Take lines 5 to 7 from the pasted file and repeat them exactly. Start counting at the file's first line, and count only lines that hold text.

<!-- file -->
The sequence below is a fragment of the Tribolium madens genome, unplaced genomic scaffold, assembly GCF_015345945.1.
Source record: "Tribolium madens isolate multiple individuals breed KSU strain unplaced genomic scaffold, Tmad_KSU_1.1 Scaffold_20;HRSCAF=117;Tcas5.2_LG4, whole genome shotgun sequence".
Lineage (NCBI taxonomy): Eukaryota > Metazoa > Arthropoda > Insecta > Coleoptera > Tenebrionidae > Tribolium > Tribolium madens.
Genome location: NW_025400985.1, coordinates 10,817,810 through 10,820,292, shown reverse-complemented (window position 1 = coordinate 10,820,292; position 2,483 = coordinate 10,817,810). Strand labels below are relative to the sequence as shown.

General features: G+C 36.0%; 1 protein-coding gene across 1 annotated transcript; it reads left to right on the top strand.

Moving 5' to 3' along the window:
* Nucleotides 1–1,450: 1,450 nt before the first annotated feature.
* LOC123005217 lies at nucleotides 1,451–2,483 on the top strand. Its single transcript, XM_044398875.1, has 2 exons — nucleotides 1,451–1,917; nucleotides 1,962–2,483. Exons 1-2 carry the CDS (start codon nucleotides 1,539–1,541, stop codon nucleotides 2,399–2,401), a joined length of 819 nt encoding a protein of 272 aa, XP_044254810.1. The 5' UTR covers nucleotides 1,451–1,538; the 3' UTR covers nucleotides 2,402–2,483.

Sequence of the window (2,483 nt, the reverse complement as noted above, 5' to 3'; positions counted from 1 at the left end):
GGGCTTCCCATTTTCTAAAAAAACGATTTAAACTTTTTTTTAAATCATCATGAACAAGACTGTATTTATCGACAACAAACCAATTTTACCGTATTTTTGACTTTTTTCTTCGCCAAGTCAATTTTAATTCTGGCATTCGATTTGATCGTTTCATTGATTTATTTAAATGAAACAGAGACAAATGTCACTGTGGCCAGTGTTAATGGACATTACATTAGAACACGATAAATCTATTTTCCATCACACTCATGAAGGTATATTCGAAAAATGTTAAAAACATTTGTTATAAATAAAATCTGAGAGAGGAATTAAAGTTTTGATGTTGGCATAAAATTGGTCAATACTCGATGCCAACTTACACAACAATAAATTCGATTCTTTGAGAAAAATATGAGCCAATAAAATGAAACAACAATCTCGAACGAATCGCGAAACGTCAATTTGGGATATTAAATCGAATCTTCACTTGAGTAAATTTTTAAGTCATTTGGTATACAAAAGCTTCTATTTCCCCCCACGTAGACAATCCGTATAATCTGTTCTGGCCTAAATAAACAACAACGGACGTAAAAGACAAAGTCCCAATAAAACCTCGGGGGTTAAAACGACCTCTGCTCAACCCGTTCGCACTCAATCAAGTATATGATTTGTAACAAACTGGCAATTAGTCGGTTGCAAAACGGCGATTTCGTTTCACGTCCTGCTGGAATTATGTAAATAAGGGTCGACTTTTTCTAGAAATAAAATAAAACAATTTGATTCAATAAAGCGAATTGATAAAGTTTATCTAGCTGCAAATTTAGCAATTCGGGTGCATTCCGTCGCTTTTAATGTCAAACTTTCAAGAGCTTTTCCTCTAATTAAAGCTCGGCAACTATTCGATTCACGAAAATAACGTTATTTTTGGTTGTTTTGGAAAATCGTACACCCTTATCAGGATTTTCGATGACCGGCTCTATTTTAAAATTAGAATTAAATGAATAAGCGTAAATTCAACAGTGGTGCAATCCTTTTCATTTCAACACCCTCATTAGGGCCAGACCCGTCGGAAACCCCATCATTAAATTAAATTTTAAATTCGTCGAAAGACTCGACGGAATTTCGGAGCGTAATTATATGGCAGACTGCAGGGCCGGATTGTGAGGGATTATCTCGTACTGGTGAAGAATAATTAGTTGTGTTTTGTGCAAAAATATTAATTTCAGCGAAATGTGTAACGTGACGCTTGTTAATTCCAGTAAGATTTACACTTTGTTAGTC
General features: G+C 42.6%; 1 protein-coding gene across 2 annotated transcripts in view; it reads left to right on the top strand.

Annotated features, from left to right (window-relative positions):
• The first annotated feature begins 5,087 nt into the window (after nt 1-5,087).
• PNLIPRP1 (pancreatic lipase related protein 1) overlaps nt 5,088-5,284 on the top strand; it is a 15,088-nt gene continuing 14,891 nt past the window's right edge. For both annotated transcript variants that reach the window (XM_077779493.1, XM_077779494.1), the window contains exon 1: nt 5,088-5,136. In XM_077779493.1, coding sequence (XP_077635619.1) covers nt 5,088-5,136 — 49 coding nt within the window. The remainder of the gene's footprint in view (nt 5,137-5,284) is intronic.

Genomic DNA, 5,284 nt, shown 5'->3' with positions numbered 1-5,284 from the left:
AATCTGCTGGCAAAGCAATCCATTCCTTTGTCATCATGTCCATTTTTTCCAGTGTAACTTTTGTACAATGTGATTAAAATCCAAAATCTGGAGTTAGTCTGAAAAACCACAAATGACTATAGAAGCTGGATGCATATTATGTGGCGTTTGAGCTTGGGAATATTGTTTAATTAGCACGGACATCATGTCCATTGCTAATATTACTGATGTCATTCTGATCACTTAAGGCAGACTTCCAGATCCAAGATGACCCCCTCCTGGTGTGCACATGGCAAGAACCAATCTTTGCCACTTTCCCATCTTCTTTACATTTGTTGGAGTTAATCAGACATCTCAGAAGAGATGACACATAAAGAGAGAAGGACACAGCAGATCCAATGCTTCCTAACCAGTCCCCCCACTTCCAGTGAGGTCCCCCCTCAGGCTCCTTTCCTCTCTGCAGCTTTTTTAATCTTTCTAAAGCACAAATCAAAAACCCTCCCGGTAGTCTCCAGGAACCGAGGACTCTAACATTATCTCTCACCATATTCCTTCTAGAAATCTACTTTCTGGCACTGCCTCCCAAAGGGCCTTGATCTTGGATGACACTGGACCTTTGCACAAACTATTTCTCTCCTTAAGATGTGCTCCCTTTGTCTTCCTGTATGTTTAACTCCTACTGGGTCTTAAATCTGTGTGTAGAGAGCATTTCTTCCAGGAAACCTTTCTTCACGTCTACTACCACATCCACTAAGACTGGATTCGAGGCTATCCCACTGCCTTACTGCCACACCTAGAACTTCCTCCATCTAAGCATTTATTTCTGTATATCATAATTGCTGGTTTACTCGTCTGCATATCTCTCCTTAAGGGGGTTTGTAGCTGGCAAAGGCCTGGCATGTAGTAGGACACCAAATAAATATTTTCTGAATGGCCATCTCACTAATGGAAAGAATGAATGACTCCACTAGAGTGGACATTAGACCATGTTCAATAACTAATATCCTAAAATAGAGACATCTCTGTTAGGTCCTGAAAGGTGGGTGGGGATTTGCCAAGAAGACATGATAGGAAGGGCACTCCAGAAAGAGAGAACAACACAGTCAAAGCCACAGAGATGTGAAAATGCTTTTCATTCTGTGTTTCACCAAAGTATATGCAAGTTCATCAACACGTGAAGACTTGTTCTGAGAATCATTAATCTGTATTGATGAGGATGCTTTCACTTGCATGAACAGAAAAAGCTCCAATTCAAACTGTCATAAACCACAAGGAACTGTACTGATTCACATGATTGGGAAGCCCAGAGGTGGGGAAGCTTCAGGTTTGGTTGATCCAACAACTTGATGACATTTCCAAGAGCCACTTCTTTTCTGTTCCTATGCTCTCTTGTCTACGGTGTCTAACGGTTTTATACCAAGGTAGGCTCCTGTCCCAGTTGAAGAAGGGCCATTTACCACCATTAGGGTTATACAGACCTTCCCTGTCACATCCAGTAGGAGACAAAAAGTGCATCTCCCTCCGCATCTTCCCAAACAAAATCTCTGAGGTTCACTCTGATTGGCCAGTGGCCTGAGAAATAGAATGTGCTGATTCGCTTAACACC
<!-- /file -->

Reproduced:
General features: G+C 36.0%; 1 protein-coding gene across 1 annotated transcript; it reads left to right on the top strand.

Moving 5' to 3' along the window:
* Nucleotides 1–1,450: 1,450 nt before the first annotated feature.